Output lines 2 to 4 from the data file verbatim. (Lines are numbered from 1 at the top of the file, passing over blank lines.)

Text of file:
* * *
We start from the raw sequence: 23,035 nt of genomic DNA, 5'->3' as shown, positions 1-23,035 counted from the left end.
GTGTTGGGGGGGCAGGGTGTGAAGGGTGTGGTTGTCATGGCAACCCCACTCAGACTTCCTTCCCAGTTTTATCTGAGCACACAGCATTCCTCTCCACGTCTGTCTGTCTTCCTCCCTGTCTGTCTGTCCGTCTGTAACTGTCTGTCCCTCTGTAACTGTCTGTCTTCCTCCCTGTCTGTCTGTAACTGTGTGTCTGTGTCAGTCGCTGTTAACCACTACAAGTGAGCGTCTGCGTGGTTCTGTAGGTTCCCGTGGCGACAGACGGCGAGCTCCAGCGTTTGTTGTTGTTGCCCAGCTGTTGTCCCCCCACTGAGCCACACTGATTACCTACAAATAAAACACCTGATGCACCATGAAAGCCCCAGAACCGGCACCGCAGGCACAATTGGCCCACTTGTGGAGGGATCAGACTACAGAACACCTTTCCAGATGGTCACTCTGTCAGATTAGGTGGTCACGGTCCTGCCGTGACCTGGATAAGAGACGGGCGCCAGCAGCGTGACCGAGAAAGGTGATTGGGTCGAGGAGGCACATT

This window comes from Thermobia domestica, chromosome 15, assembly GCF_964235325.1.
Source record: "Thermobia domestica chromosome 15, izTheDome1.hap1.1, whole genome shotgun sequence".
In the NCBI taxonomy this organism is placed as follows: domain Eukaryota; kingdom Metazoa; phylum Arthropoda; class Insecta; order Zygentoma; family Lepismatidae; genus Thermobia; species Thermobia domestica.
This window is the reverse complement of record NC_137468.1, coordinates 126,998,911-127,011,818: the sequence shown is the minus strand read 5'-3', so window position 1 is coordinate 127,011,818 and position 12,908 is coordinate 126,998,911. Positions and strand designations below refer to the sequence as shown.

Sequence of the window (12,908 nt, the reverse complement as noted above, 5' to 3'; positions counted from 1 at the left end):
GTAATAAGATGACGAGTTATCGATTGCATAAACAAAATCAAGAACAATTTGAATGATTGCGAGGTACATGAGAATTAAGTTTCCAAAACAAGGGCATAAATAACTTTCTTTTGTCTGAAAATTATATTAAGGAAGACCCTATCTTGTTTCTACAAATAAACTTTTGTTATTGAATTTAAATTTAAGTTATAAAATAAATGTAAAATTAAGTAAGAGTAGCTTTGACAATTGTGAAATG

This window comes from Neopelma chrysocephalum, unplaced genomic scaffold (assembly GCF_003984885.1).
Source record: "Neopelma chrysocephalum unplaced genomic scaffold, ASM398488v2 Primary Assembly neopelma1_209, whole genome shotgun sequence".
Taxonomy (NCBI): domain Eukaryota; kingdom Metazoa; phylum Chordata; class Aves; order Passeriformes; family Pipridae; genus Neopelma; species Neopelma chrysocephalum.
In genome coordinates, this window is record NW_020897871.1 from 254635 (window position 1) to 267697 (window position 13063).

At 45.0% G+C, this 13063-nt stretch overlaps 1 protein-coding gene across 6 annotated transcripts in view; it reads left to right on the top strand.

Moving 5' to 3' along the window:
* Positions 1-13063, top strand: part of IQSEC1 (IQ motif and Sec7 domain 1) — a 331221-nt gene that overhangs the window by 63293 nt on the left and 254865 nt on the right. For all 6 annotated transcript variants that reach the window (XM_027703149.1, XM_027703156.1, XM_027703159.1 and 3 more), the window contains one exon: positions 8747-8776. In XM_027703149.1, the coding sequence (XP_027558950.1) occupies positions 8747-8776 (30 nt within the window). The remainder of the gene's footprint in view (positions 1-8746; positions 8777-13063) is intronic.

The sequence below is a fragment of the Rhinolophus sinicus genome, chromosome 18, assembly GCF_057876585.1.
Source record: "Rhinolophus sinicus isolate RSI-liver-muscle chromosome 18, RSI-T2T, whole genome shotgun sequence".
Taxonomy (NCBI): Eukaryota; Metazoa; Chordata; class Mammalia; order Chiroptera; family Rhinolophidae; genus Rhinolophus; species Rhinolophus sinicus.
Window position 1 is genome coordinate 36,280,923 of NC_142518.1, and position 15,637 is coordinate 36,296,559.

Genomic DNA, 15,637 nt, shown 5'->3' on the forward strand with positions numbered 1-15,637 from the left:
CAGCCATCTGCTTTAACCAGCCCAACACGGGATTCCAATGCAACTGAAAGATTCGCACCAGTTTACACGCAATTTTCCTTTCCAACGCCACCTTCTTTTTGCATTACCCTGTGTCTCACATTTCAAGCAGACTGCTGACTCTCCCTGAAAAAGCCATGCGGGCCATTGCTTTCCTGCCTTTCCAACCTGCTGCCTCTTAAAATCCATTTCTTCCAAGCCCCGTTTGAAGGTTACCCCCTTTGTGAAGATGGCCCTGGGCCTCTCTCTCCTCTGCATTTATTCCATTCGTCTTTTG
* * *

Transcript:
GTGTTGGGGGGGCAGGGTGTGAAGGGTGTGGTTGTCATGGCAACCCCACTCAGACTTCCTTCCCAGTTTTATCTGAGCACACAGCATTCCTCTCCACGTCTGTCTGTCTTCCTCCCTGTCTGTCTGTCCGTCTGTAACTGTCTGTCCCTCTGTAACTGTCTGTCTTCCTCCCTGTCTGTCTGTAACTGTGTGTCTGTGTCAGTCGCTGTTAACCACTACAAGTGAGCGTCTGCGTGGTTCTGTAGGTTCCCGTGGCGACAGACGGCGAGCTCCAGCGTTTGTTGTTGTTGCCCAGCTGTTGTCCCCCCACTGAGCCACACTGATTACCTACAAATAAAACACCTGATGCACCATGAAAGCCCCAGAACCGGCACCGCAGGCACAATTGGCCCACTTGTGGAGGGATCAGACTACAGAACACCTTTCCAGATGGTCACTCTGTCAGATTAGGTGGTCACGGTCCTGCCGTGACCTGGATAAGAGACGGGCGCCAGCAGCGTGACCGAGAAAGGTGATTGGGTCGAGGAGGCACATT

This window comes from Thermobia domestica, chromosome 15, assembly GCF_964235325.1.
Source record: "Thermobia domestica chromosome 15, izTheDome1.hap1.1, whole genome shotgun sequence".